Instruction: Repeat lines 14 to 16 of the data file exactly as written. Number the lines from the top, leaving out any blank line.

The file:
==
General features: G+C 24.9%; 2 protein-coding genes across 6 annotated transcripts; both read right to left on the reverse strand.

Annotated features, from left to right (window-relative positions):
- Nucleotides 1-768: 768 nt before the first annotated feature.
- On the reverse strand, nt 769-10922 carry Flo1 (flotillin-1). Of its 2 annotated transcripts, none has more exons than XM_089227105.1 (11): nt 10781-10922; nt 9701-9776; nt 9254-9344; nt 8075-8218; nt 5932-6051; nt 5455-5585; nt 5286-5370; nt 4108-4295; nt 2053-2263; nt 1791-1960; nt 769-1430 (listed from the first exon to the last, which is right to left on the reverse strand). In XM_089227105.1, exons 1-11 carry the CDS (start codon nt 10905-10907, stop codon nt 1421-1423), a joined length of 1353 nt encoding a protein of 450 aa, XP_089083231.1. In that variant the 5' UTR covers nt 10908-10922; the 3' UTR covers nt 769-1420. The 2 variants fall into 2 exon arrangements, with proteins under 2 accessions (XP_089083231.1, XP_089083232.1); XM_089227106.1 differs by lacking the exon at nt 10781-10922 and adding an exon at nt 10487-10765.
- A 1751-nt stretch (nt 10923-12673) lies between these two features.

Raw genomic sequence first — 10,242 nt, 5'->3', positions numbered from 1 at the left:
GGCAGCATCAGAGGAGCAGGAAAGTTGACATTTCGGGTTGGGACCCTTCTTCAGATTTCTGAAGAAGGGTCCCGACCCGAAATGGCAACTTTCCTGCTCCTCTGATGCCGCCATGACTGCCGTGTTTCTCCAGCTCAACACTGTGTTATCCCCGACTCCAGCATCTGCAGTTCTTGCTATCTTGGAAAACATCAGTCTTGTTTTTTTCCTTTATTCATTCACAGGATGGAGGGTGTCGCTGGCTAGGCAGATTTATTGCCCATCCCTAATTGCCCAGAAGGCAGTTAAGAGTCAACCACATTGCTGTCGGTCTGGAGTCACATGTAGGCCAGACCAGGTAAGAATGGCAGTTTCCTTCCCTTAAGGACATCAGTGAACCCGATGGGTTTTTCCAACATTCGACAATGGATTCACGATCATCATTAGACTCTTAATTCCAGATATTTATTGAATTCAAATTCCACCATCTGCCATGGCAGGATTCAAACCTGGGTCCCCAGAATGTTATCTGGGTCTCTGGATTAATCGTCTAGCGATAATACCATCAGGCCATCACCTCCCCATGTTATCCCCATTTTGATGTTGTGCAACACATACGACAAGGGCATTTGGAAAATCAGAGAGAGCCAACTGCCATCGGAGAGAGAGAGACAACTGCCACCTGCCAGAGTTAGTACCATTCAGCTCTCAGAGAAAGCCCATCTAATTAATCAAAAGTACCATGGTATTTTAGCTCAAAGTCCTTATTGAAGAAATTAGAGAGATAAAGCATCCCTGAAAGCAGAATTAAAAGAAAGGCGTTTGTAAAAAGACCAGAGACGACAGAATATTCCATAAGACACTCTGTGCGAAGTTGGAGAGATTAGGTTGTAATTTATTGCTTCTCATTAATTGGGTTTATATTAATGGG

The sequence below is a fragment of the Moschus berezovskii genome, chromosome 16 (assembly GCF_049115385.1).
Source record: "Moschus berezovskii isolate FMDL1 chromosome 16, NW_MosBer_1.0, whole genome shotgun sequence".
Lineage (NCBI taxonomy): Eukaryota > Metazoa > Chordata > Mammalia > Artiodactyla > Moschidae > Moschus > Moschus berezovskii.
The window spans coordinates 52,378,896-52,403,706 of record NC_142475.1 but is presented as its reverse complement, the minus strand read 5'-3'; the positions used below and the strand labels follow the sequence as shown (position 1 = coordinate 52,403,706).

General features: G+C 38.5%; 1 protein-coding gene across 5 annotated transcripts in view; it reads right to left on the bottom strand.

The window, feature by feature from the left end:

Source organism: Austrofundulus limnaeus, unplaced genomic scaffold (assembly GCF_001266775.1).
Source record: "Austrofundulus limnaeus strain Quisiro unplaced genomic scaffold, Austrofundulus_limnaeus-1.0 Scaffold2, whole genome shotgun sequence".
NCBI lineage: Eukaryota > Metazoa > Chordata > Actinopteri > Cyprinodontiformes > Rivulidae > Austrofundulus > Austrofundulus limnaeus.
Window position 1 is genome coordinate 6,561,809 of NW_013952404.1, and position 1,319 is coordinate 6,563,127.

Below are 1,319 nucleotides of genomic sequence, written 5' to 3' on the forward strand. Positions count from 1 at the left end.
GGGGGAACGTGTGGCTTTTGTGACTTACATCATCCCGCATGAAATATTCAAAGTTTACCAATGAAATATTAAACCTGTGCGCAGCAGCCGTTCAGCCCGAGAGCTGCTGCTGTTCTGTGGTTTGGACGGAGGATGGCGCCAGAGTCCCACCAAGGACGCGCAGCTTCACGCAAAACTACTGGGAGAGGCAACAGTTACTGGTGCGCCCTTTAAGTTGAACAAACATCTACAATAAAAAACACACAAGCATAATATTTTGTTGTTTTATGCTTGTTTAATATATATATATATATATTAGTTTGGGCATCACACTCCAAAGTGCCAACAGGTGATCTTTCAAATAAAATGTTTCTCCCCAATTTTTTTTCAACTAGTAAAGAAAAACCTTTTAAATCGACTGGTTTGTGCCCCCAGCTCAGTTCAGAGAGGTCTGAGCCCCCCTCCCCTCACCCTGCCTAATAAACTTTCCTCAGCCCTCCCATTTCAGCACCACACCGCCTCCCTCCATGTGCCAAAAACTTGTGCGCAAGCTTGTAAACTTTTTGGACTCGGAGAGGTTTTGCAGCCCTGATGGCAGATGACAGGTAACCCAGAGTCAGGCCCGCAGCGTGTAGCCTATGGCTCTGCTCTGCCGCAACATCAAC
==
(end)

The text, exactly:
Source organism: Austrofundulus limnaeus, unplaced genomic scaffold (assembly GCF_001266775.1).
Source record: "Austrofundulus limnaeus strain Quisiro unplaced genomic scaffold, Austrofundulus_limnaeus-1.0 Scaffold2, whole genome shotgun sequence".
NCBI lineage: Eukaryota > Metazoa > Chordata > Actinopteri > Cyprinodontiformes > Rivulidae > Austrofundulus > Austrofundulus limnaeus.